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Chapter Two: Appetizers, Soups, Salads, and Snacks… How do you feel about Tahini Glazed Chicken Wings? Yes, they are there. Malaysian Beef Satay with Quick-picked cucumbers?  Also waiting for you… Some super enticing soups like Butternut Squash with Fried Garlic and Chile Oil (the photo made me swoon…), or Cauliflower and Mushroom Soup with Gomasio (a fun, simple item ready in seconds that would go well on many dishes). For some reason, I associate Gomasio with a handsome butler…  “Gomasio, please bring me a glass of carbonated water with a dash of Angostura bitters, will you?”  Nah, trust me, nothing to do with it.
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Chapter Three: Poultry... I pretty much wanted to make every single dish of the 21 included in this chapter, but what can I say? I love poultry. Roast Chicken with Za’tar and Yogurt Sauce maybe gets the number one spot with me, but some serious contenders would be Coconut Tamarind Curry, Drumsticks with Mole Poblano, and Chicken Tagine with Potatoes and Quick-Preserved Lemons. WOW!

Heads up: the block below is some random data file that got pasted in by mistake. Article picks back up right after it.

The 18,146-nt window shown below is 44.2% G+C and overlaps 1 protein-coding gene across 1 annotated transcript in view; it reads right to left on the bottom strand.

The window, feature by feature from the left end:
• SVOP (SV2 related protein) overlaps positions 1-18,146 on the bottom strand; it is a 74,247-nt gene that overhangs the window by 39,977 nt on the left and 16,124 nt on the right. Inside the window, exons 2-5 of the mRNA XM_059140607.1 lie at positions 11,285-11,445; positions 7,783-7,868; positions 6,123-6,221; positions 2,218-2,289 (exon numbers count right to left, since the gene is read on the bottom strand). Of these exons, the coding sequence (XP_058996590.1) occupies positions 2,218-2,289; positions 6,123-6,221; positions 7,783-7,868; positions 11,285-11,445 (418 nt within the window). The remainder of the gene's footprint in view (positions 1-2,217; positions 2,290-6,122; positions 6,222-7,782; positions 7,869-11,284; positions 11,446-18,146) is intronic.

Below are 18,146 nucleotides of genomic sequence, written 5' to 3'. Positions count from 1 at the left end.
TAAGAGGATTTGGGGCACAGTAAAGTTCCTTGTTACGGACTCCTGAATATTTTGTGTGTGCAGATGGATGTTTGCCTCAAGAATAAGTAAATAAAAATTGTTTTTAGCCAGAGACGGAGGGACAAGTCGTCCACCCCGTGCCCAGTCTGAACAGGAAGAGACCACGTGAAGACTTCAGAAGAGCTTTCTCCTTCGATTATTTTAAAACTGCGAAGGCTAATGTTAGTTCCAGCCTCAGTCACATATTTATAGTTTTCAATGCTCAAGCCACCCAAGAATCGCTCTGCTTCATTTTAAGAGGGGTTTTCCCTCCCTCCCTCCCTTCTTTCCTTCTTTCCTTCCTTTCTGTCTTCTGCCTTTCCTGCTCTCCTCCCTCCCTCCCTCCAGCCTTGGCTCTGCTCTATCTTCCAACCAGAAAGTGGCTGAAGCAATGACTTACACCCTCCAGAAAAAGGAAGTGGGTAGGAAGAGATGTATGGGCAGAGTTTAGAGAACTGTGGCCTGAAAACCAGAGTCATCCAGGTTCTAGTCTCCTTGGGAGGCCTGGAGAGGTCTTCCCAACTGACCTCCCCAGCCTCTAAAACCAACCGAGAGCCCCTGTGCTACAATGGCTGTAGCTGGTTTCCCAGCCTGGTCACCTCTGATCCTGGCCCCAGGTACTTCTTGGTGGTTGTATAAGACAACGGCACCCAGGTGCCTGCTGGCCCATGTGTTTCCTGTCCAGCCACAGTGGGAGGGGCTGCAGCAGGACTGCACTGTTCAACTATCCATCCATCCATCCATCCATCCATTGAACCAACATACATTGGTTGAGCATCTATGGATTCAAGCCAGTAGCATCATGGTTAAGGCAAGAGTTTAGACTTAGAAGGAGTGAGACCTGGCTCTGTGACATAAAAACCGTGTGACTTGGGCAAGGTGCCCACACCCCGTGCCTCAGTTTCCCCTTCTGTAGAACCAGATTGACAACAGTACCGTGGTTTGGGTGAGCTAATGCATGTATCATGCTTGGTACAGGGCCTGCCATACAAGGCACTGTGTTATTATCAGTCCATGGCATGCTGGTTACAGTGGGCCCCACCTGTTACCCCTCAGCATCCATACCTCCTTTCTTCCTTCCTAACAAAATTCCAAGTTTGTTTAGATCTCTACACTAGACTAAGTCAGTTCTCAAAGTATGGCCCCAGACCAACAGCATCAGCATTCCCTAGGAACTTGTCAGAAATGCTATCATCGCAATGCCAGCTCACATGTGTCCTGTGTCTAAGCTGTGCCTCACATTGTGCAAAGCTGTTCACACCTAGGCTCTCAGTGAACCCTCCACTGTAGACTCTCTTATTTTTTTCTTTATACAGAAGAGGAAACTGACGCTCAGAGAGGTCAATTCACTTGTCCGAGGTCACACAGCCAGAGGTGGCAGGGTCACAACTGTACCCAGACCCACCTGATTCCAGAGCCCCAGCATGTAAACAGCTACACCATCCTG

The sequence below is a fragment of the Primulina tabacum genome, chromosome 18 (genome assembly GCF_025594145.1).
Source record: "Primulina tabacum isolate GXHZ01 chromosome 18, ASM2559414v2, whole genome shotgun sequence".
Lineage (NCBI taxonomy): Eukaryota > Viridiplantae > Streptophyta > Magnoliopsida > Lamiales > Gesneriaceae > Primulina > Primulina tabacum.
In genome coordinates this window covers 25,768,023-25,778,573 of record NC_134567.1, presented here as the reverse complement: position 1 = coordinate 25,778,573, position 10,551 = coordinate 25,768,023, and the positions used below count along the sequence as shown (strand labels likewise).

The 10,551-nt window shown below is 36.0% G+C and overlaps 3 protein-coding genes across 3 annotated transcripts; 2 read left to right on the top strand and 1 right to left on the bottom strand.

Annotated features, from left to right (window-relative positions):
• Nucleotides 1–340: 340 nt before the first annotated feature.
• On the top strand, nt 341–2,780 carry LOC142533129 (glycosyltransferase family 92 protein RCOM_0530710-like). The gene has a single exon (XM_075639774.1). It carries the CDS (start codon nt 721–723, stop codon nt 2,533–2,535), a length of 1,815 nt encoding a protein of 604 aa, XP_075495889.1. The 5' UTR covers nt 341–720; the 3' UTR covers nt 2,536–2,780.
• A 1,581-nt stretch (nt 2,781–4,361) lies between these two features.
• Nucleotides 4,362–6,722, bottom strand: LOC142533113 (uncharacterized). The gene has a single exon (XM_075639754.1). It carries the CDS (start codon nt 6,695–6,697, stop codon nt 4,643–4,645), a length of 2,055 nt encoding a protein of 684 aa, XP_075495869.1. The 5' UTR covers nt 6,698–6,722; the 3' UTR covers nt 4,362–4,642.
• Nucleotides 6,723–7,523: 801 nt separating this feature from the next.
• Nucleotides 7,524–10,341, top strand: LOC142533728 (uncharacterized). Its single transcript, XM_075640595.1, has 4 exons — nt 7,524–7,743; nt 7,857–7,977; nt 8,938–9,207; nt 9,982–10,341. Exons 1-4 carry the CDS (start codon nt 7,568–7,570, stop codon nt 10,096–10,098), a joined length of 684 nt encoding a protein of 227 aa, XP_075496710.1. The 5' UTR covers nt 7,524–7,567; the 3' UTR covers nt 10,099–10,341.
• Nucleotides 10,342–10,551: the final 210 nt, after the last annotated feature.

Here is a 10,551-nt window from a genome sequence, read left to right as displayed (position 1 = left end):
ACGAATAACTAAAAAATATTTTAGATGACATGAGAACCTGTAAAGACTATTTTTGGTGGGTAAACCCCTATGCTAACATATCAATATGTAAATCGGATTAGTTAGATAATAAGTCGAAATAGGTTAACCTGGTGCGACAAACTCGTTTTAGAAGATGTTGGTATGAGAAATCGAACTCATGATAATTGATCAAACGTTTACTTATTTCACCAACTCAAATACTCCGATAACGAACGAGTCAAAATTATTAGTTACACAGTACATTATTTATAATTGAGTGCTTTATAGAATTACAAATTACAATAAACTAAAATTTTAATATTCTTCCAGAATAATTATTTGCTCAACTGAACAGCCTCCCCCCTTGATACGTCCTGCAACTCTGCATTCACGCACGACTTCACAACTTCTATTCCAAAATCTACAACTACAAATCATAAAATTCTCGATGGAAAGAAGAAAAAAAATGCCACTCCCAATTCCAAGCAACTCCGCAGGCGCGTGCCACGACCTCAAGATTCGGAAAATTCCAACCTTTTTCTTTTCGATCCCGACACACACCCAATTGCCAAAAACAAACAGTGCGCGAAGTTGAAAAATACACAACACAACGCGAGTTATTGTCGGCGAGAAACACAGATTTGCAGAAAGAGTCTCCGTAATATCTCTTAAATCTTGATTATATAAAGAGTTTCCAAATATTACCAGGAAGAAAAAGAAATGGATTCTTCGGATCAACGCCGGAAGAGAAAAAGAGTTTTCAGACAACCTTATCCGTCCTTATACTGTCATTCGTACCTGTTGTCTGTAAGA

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Chapter Four: Beef, Pork, and Lamb… Mat lovers, get ready to dig in! Another chapter I could cook from first to last. Includes my featured recipe (Slow Cooker Carnitas), and the one I could not blog about, Lamb Meatballs in Saffron Sauce, but also gems like Date Glazed Pork Tenderloin, and Honey Chipotle Short Ribs.
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Chapter Five: Seafood…. Great recipes in here too, starting with her Lemongrass Shrimp with Cucumber Vermicelli, for which you will need a spiral cutter to make your life easier. You know you need one, almost as badly as you need Becky’s book, so order them both at amazon.com and help keep our great economy moving. Once you get the spiralizer, you can make the second recipe of this chapter, Cilantro-Lime Shrimp Scampi with Zucchini Noodles. See? It all falls in a nice place in the Paleo Planet.  I also want to make her Broiled Salmon with Ginger-Orange Sauce, although I would probably opt to grill the fish instead.